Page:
"There's something wrong with Amy".

"What do you mean"

"It's not normal.  Everything lately, the water, the dribbling, this huge ass bruise she just got from playing"

"Well do something about it.  Take her to Emerge"

"And  what, tell them that something's wrong with Amy, but I don't know what.......(silence).......I think she has diabetes"

"No she don't..........get her checked then"

"I'm going to work.  I'll take home the glucometer there and test her myself.  I'll be back soon "

And so, I got dressed, went out in the -30C night and got a glucometer.  I cried the whole way home.  I knew.  I just knew.

She didn't even wake when I tested. 19.8 (357).  S**T! She has it.  I went out and told my husband.

I checked the ER doctor list and our family physician would be there the next morning.  I brought back the glucometer and was convinced by a nursing friend to speak with the doctor that night.  He convinced me to go home and bring her in, "saying he would have no piece tonight knowing this now".

I returned home, got Amy out of bed.  Took a few things to do and brought her right over to the ER. They checked her urine.  +++ glucose, no ketones (that I remember).  Her sugar was 22 (396).  Yup. She has type 1 diabetes.  I nodded.  I know.

They had a nurse come in with some 30/70 to give her her first shot until we could see the CDE the next day.  Amy saw the needle and started to cry.  "I'm sorry. I'm sorry. I won't drink so much.  I won't. I promise. I'm sorry.....mommy....."  My heart broke.  I cried. Amy cried. The nurse cried.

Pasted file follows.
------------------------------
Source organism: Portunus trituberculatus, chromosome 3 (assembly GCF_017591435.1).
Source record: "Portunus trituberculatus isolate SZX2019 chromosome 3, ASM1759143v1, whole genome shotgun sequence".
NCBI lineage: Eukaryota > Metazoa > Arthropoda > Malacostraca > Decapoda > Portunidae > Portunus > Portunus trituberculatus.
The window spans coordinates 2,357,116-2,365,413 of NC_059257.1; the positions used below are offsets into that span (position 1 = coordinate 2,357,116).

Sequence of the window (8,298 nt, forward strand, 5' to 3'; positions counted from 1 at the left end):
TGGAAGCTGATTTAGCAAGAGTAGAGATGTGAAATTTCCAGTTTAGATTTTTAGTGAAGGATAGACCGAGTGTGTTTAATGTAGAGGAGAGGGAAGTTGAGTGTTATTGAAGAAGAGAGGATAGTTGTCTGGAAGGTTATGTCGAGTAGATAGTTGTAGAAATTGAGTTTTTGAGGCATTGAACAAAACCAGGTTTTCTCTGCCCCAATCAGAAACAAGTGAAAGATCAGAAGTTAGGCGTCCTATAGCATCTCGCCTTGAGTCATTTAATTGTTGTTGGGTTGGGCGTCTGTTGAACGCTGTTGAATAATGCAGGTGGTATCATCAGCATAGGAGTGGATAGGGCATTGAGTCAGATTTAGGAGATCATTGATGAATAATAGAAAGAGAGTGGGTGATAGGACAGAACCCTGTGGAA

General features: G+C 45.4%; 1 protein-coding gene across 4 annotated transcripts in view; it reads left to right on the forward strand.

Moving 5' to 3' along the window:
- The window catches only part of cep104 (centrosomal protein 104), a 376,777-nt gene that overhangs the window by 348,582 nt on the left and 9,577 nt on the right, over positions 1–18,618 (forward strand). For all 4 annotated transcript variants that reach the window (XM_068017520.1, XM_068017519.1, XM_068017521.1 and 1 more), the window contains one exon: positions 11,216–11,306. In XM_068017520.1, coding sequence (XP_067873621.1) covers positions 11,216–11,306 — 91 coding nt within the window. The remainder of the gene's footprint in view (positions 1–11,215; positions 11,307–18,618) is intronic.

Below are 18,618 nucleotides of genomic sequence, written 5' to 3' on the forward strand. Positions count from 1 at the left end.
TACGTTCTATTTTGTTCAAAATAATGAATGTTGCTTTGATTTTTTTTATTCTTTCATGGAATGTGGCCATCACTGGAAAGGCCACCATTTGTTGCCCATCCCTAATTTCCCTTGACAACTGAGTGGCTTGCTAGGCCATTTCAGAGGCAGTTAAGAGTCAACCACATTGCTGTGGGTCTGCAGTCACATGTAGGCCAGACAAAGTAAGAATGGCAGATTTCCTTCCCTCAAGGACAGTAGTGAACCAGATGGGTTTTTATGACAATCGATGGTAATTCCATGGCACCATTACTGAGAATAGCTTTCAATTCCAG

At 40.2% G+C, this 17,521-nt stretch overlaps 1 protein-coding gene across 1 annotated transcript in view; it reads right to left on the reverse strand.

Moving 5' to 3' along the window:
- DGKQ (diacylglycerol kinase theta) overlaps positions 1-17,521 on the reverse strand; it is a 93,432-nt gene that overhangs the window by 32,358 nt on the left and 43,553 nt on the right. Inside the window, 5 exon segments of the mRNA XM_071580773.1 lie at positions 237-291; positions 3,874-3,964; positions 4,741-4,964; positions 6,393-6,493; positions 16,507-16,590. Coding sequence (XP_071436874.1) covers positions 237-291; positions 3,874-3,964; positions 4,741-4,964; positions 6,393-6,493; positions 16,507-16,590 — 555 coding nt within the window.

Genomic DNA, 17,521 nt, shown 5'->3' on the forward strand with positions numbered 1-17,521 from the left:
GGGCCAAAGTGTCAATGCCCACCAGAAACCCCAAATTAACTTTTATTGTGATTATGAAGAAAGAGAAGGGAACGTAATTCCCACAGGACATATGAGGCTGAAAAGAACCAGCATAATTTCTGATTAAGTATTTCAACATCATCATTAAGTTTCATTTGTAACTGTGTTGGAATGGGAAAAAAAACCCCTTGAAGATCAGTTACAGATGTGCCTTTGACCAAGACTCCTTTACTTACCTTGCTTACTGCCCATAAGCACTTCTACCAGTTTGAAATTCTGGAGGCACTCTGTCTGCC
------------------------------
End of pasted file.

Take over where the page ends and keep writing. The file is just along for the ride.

Amy got her first shot.  They showed my how to give it for the next morning.  They were going to send us home with no glucometer so I went down to my office and got one.  We went home.  That was it.  Our life was changed forever. February 8th.

The next day we saw the CDE for a few hours, the next day we saw the dietician, then the CDE again.  And that was it.  We went home with a book and a duo tang full of handouts.  Here you go, if you have questions, call us.

I scoured the Internet for kids sites.  I read. I learned.  We both gave injections.  Mom first, then dad. The CDE later mentioned that she didn't even show us how to inject using the pen.  Good thing I read so much.  Good thing I'm a pharmacist.

Such tiny doses, only 1U NovoRapid at breakfast and supper. 3NPH with breakfast & 2 at bedtime.  Good thing she's such a good eater, we didn't have to adjust our diet too much.

We learned. We adjusted. We read. We tried. We survived.

February 8th. If I had waited until the next morning, it would be the exact same day that my grandmother was diagnosed 60 years before.  She took it hard.  She blamed herself. She was there for us.

About a week in, we're at the supper table and Amy says "having diabetes is better than dying".  I smile at her while my insides crumble, yes, baby, having diabetes is better than dying.  I have to get up from the table before the tears spill.

Two weeks in we battle our first stomach bug.  Ketones, low sugars, barfing, hospital, more reading.  We made it through.

It's almost a year.  We're still learning. We're about to take the next step and are waiting for our pump to arrive. 

I say we/our because although its her condition, we are managing it together.
As a Family.